We are on the road east now, toward New England, New Hampshire, with Reno in the rearview mirror. Despite knowing better, I keep finding myself looking back.
I've written of this before, this difficulty I have letting go, this cost to having time in a place to create connection. It's been the hardest part of our time on the road for me. Three to four months is more than enough time for me to begin to dig in, to develop favorite coffee shops and take-out pizza and trail runs, and to make true friends of new acquaintances. It also gives me time to grow attached to certain winding roads, to views through my windshield...I have fallen hard for the scene before me as I turn the first curve on I-80W after crossing from Nevada into California, despite it being four-lane highway. It's the moment I always feel the Sierra rise up around me, the strength and endurance of those mountains singing a siren song to my heart.
We didn't know what to expect from Reno. When it first came up as a possibility when we were still in Texas this spring, both of us shrugged and asked if there weren't something "better" than what we imagined to be a "B-version" of Las Vegas (a city with little appeal to us). We pictured seedy casinos and dirty city streets and the general grime that underlies flashing neon lights and drive-thru wedding chapels. Which can be found here, for sure, but are hardly the defining characteristics that we imagined they would be. Instead, we found a small city tucked into a valley surrounded by golden hills that are home to wild horses, a lovely sweet river flowing through its center from the depths of a crystal blue Lake Tahoe. We found a thriving arts community and public outdoor space and festivals that range from motorcycles to hot air balloons to live music. Restaurants and bars to cater to every taste, food trucks that congregate in a public park on Fridays, farmers markets and food collectives and coffee by the river.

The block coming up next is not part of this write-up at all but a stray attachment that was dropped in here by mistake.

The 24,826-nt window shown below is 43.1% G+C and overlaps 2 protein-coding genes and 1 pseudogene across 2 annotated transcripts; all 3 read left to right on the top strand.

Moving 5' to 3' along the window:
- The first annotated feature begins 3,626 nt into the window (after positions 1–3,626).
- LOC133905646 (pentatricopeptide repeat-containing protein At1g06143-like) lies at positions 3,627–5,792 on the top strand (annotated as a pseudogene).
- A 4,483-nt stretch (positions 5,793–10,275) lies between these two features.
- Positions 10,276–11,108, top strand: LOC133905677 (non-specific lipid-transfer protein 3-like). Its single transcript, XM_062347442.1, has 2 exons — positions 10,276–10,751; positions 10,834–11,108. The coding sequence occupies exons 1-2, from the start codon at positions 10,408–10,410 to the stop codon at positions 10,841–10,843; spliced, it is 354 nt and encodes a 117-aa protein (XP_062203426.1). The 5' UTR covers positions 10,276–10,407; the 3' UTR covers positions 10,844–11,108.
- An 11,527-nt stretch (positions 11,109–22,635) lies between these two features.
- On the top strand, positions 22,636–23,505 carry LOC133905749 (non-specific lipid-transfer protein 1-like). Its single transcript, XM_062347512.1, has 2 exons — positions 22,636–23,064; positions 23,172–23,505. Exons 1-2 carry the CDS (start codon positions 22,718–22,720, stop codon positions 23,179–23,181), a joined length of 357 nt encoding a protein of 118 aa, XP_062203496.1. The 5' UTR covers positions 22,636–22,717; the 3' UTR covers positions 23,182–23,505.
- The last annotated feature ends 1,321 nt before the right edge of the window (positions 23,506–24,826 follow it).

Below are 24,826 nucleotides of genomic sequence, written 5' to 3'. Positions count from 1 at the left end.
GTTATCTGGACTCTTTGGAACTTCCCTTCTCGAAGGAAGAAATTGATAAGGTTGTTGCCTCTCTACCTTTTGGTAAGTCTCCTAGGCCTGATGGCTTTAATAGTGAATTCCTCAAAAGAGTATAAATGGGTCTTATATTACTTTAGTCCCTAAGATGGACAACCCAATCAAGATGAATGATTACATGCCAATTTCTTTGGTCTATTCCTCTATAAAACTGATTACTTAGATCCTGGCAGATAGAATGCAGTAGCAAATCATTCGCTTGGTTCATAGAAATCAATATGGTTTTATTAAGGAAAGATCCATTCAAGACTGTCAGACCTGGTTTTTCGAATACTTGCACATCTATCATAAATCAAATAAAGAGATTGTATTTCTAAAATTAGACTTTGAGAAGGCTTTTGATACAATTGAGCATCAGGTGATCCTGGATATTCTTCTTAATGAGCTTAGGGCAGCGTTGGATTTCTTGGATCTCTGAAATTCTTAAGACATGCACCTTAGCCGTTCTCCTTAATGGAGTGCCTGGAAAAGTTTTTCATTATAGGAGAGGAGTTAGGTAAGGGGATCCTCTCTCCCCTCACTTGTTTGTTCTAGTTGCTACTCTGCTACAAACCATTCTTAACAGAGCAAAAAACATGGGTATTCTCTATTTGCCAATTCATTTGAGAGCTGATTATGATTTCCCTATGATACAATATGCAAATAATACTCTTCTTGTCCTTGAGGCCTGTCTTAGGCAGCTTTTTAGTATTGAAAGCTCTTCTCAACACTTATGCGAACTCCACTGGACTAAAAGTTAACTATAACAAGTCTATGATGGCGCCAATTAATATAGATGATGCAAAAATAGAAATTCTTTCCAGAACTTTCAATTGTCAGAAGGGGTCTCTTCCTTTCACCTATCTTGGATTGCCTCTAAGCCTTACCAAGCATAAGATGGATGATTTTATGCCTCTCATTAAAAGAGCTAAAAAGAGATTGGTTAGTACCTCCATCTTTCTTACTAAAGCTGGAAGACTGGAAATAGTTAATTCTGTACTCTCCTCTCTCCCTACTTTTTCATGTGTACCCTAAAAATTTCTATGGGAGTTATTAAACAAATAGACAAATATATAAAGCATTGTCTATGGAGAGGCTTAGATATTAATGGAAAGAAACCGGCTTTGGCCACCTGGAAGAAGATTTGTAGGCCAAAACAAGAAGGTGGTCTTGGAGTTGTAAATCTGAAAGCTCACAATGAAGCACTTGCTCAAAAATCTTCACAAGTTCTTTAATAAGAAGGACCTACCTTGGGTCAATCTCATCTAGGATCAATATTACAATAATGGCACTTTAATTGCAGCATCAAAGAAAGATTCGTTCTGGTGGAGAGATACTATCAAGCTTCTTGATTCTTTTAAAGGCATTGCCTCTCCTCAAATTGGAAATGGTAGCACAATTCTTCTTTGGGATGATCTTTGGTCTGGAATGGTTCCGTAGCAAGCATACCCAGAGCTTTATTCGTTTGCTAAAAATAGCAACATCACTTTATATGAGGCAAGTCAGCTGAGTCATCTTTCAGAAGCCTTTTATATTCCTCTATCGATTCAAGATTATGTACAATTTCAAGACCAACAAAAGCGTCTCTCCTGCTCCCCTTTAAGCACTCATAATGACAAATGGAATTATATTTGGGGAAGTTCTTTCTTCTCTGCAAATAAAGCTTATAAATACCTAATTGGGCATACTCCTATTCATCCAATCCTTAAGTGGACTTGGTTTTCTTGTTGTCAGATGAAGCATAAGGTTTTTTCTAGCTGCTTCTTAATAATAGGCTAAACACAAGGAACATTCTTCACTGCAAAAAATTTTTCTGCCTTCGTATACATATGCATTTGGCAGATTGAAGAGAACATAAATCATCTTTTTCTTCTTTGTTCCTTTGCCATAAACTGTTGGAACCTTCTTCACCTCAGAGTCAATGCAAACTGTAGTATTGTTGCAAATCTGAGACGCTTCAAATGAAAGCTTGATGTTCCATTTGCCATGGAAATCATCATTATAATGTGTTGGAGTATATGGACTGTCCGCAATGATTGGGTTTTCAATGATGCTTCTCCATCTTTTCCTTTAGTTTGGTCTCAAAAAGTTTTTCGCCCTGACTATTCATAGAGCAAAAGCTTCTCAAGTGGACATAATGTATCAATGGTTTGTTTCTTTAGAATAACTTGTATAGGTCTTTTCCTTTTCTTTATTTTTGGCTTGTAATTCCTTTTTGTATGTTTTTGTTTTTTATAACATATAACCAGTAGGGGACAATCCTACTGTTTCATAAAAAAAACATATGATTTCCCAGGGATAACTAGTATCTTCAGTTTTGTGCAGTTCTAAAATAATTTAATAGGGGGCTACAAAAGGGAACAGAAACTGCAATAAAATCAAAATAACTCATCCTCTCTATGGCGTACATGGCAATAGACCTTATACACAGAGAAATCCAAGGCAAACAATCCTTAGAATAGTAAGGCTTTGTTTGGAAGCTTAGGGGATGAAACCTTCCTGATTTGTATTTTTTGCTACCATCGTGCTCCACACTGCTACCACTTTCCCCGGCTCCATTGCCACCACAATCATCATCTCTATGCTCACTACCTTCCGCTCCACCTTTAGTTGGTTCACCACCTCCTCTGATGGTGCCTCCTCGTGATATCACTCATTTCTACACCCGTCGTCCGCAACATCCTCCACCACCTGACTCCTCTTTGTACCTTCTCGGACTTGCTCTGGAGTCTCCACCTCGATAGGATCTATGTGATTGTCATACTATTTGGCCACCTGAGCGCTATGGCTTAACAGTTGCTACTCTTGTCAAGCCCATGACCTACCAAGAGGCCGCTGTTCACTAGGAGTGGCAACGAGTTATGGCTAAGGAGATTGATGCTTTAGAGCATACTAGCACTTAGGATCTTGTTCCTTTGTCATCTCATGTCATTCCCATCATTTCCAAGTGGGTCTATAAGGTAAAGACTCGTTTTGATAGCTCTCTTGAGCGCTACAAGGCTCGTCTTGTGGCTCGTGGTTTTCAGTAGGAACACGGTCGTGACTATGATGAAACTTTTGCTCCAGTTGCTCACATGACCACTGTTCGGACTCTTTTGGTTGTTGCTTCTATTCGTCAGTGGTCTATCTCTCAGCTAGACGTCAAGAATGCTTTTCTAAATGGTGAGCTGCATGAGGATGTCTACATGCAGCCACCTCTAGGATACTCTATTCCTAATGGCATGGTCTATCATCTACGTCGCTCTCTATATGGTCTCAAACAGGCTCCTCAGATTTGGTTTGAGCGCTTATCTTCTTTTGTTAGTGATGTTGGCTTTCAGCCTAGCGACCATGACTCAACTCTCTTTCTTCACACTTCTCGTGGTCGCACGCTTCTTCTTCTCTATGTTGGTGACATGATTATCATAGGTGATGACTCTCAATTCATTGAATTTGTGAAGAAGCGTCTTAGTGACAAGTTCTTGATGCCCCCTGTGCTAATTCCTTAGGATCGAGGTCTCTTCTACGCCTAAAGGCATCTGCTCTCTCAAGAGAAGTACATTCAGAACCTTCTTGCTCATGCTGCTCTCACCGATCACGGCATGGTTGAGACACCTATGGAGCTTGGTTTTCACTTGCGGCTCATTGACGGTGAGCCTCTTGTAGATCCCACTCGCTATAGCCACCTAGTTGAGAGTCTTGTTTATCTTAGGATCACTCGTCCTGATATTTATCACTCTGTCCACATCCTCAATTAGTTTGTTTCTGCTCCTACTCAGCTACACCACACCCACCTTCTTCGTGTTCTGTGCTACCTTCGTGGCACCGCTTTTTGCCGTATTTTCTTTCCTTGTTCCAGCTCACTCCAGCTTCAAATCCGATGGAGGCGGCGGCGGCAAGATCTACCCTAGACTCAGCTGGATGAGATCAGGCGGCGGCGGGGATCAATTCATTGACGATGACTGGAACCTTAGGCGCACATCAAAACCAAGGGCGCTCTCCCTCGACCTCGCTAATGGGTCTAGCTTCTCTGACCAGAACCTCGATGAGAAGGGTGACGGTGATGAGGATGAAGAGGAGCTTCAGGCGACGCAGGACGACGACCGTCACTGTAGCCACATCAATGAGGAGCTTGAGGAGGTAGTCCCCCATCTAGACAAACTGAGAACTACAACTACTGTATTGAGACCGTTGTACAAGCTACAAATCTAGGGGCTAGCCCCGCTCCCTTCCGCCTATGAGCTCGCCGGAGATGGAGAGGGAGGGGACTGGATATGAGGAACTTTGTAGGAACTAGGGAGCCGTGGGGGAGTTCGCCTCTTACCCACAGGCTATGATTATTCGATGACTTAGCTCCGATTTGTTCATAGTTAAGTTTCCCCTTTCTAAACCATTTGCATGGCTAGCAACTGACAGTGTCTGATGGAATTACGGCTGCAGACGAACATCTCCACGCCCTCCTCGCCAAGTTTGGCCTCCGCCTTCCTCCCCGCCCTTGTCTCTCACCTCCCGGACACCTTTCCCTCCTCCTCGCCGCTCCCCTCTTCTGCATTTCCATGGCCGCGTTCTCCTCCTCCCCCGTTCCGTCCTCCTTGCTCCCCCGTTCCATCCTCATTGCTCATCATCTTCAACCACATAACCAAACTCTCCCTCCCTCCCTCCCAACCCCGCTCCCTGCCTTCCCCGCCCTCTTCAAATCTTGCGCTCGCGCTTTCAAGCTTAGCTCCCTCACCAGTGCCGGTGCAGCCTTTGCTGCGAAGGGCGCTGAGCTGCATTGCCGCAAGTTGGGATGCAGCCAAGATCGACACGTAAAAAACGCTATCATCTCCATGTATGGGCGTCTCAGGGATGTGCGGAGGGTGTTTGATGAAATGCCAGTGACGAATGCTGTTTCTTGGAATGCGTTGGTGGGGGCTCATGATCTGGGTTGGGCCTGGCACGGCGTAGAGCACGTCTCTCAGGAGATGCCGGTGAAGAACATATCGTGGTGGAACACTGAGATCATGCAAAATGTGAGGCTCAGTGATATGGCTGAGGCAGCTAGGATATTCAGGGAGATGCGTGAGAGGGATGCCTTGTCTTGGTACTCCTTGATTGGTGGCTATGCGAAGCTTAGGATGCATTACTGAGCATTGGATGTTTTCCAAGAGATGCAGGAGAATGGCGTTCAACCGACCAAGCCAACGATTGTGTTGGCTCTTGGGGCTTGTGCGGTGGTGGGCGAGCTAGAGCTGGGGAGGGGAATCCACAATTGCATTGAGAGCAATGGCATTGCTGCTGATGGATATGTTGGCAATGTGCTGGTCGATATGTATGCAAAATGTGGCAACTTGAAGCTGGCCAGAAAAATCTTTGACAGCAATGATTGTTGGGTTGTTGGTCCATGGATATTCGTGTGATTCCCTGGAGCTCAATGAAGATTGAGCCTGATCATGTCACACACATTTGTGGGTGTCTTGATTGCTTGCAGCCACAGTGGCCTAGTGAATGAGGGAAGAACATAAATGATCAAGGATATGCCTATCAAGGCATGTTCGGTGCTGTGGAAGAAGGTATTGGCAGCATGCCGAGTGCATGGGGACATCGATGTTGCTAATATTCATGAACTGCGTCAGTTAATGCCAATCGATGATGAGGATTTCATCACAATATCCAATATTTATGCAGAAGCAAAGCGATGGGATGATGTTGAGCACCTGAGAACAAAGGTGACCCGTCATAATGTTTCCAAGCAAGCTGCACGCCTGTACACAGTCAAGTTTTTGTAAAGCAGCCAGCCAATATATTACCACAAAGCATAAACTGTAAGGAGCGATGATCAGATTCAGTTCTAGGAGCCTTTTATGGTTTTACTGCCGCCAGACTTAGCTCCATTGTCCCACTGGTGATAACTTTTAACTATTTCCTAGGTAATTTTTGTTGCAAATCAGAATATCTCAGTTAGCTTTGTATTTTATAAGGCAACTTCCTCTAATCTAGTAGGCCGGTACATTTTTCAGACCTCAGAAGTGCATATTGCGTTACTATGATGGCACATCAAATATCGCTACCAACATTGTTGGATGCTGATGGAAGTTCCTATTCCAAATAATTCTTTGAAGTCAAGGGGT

And access. From anywhere in the city, we can get to outdoor space in a matter of minutes, to true wild space within a mere half hour. Lake Tahoe is every bit as fabulous as the hype suggests, but it's hardly the only place to swim in clear water or view craggy peaks topped with snow. We had no idea that Reno is a launching point from which we could swim, raft, bike, and ski, that there are trails and rivers and streams to fish, that we would leave here feeling that we'd hardly scratched the surface of all we wanted to do.
What a reminder to remain open, to approach a new place without allowing preconceived notions to pollute the experience. What a reminder of what this entire endeavor was always meant to be about- being open to the unexpected, being flexible and receptive and finding beauty and space wherever we land.
As we move on, move home, for the next several months, we will work to keep our "road" mindset, to allow familiar places to become new again, to see them with fresh eyes and fresh openness, to appreciate all that they have to offer. For isn't that always the point of travel? To see all places, including home, with new eyes and an open heart?
More images from our recent road trip to the PNW...the beautiful Whiskeytown Reservoir and Redwoods National Park (whose visitors center is located on a windswept beach, our first taste of the Pacific...). I have a few more images from that trip to share with you before I'm through, and I'm already shooting up a storm as we make our way through Idaho on our way to Montana right now, so know how I'm looking forward to sharing this trip as well.